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Apologies for the potentially obviously impossible/simple question.

I have 2 values:

$c_1 = b_1/a_1$

$c_2 = b_2/a_2$

$c_1, c_2$ are known, but $a_1,a_2,b_1,b_2$ are not (except being $> 0$ and finite)

Is there any way to calculate:

$c_t = (b_1+b_2)/(a_1+a_2)$

knowing only $c_1, c_2$?

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  • $\begingroup$ Unless $c_1$ and $c_2$ are equal, $c_t$ can be anything (strictly) between $c_1$ and $c_2$. $\endgroup$ – Batominovski May 16 '17 at 10:34
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It is impossible.

Take $(a_1,a_2,b_1,b_2)=(1,1,1,2)$. $c_1=1$ and $c_2=2$

$$\frac{b_1+b_2}{a_1+a_2}=\frac{1+2}{1+1}=\frac{3}{2}$$

Take $(a_1,a_2,b_1,b_2)=(1,2,1,4)$. $c_1=1$ and $c_2=2$

$$\frac{b_1+b_2}{a_1+a_2}=\frac{1+4}{1+2}=\frac{5}{3}$$

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  • $\begingroup$ Those dependencies are not random. You didn't show how exactly they are not random, therefore it is not a solution (or answer to the problem) $\endgroup$ – iantonuk May 16 '17 at 11:17
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That's a normal question. You can't get 1 number because these conditions define a map (a function from $R\rightarrow R$)- you need to reduce it to one parameter ${a_1}/{a_2}$ or ${b_1}/{b_2}$.

You have 2 bounds $c_1$, and $c_2$ plus two inequalities(exclusions) that $a_1\neq 0$ & $a_2\neq 0$ Your equation needs 3 bounds(it's just intuition, not a math) which means that you need 1 more bound. To figure it out just derive further:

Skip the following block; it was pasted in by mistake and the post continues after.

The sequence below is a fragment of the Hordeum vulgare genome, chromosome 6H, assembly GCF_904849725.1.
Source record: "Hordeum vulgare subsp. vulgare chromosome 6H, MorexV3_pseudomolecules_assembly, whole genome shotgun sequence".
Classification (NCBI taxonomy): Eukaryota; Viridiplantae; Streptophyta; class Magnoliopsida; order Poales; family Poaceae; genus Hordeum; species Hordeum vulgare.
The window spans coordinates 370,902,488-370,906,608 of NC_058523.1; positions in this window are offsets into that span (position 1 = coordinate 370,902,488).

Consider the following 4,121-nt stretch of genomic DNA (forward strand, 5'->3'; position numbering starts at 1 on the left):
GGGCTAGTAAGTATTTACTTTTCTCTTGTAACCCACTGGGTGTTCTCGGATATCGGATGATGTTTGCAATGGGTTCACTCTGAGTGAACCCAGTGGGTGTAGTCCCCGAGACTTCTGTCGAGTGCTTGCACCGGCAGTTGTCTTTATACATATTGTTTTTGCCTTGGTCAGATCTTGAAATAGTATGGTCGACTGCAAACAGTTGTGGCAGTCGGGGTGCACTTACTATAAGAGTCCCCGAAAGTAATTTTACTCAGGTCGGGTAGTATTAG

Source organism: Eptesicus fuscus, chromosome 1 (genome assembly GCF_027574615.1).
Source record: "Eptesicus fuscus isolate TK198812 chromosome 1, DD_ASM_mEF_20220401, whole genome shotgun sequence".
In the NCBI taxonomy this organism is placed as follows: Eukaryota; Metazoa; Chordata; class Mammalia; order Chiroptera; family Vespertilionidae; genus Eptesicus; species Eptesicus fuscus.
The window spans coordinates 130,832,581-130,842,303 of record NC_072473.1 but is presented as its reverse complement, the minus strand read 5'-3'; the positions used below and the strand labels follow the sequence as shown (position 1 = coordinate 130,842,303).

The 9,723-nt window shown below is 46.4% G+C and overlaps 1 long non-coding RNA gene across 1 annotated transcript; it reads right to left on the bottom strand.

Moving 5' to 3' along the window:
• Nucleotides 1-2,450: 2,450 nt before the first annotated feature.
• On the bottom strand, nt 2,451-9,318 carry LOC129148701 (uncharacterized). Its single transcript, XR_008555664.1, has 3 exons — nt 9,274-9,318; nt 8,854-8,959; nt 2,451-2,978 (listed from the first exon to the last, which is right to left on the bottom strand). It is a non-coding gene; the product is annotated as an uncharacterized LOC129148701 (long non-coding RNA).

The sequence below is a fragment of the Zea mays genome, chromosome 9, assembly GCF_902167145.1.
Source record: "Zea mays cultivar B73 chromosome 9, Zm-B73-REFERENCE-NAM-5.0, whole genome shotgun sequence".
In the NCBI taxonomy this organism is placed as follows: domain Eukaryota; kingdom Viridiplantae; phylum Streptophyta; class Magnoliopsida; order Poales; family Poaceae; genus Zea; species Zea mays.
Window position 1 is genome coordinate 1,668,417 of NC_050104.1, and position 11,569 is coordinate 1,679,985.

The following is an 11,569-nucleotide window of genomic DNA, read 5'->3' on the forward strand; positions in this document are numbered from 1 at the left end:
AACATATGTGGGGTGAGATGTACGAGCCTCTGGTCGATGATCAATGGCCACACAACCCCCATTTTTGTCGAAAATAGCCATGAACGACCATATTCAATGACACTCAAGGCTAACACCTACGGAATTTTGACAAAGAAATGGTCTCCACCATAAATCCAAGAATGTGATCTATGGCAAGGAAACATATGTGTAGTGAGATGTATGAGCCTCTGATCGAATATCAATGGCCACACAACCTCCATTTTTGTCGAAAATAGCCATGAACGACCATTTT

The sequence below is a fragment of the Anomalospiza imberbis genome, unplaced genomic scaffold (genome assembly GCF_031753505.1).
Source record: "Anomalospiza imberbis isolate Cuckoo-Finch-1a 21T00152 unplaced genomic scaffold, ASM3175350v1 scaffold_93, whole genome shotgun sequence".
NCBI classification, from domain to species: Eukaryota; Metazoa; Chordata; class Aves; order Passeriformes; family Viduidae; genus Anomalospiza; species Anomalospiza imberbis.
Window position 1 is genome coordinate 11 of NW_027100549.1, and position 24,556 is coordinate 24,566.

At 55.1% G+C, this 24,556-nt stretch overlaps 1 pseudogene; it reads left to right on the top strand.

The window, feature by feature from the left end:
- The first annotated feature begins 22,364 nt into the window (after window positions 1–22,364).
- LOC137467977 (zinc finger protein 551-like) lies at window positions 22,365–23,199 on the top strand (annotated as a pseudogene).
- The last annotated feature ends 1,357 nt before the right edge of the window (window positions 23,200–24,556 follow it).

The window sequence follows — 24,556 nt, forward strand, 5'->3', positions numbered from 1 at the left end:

You don't have $c_1$ & $c_2$ in equation $\implies$ you need to substitute them:

$b_1 = a_1\times c_1; b_2 = a_2\times c_2$;

$c_3 = (a_1\times c_1 + a_2\times c_2)/(a_1+a_2) = c_1(a_1 + a_2)/(a_1+a_2) + (c_2-c_1)\times a_2/(a_1+a_2) =$

$c_1 + (c_2-c_1)/(1+ a_1/a_2)$ where the only unknown part is $a_1/a_2 = t; t\neq 0 (a_1\neq 0)$ So,

The answer:

$c_3 = c_1 + (c_2-c_1)/(1 + t)$, where t belongs $(-\infty; 0)\bigcup(0;+\infty)$

In other words if $c_1, c_2$ are concrete - it's just one graph. If they are parameters ranging over $R$ you get $R^2$ space of of these hyporbolic functions. This is a specific object in Math and has all the rights, just as a number from $R$ to exist and be used. You can call it a number in a different peculiar space.

What's important - there is no way to know what you'll get in the end until you solve it. Therefore you must always solve. Such questions mathematically always have an answer.

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